Unanchored Thoughts

Bits and pieces of musings about family, friends, social issues, and whatever else travels through my head without a purpose.

Friday, August 11, 2006


Last Sunday we had the pleasure of having dinner with our friend, Vaughn's, parents, Jean and Clive. They hail from South Africa and every year or two they spend about 6 weeks in "The States." Jean and Clive have lived in South Africa their entire lives and despite the fact that all three of Jean's sons and Clive's daughter are now scattered throughout the world, S. Africa is home. I posed the very open-ended question to Clive, "so how are things in S. Africa these days?" I wasn't really groping for any particular answer or area to discuss, just tossing out a basic conversation starter. I was honored with a nice little lesson in the current state of the S. African economy. I suppose if I actually opened the Economist that we subscribe to I would have been able to interject interesting questions or comments, but instead I just sat back and listened.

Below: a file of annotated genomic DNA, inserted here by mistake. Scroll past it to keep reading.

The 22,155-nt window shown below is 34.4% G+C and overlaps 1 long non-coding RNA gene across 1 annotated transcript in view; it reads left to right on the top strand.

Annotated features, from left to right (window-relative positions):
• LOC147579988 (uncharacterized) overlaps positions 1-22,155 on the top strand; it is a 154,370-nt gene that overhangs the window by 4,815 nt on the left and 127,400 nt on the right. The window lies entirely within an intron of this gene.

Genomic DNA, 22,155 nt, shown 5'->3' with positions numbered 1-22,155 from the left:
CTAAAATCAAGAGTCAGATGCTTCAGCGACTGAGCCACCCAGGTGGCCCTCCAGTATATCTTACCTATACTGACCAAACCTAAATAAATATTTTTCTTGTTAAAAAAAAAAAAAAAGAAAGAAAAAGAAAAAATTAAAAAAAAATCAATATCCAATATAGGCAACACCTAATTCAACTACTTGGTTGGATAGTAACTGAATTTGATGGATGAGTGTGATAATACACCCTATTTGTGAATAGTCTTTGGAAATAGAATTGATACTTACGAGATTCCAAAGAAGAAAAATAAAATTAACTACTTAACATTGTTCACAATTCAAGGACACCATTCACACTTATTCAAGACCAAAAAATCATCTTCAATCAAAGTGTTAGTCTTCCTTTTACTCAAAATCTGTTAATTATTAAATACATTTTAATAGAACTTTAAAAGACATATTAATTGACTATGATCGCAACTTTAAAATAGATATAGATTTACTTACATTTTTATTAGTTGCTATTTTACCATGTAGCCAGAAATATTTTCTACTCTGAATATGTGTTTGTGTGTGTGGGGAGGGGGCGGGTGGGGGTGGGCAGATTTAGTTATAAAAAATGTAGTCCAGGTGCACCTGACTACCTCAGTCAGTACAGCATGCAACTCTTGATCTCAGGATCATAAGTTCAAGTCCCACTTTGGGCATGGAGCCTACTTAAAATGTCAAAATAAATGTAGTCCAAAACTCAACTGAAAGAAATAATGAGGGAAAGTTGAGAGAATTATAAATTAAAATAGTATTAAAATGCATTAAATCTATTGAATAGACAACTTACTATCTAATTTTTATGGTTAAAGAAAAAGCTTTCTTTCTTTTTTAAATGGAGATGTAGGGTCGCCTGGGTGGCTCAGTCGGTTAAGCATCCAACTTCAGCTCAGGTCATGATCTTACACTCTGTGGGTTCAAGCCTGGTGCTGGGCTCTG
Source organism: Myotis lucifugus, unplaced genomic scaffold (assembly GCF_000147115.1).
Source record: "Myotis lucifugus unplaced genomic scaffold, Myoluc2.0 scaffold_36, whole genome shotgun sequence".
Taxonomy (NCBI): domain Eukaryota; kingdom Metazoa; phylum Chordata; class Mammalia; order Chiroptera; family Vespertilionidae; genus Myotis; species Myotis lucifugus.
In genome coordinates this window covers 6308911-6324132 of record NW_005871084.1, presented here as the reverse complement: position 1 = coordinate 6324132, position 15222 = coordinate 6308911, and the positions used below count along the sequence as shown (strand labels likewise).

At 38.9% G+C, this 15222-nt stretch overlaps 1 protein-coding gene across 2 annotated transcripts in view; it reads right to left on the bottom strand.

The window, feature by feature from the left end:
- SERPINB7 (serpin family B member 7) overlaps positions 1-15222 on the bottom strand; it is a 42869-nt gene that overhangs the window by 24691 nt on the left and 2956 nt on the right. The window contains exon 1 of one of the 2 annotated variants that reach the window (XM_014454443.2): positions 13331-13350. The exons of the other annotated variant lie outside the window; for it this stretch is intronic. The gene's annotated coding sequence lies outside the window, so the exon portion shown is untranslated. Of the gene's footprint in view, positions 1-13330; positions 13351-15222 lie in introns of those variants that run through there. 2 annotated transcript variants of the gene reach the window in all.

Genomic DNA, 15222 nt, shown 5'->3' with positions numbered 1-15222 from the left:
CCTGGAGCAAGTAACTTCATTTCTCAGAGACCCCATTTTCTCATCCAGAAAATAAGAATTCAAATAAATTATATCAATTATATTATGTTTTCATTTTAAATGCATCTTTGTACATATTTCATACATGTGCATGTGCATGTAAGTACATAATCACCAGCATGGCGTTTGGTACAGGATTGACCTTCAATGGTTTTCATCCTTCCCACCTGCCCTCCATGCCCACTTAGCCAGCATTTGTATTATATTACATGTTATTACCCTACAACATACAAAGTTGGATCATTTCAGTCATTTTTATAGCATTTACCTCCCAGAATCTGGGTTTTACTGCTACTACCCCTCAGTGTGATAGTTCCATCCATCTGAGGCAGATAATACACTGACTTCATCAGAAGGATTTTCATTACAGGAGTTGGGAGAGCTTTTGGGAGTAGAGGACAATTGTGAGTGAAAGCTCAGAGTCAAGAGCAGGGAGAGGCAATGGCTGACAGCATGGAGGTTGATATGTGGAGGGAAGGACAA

Things are good in S. Africa right now, but not great. They have experienced positive economic growth for the past two years, primarily due to a rising black middle class who want to buy clothes and cars and houses and education and other assorted things the middle class want. What struck me was the eagerness with which Clive related these observations and the excitement he has over the successes of the blacks in S. Africa. Mind you, there are 22 blacks in S. Africa for every white person. Whereas in the U.S. I think there are nine whites for every one black person. Now, we didn't get into a discussion of race relations - it was loud, the evening was nearing the end, my son was fussy - but Clive, and all of his pals, are celebrating, encouraging, and participating in moving these previously oppressed people into a middle class status...or beyond. They fully appreciate how the success of one means a success for all. They are going to schools and classrooms and playing Scrabble with youth to help them learn vocabulary words, to spark an interest in learning, to engage the future leaders of their country.

Why do we have such a hard time seeing the benefits of such collaboration in this country?


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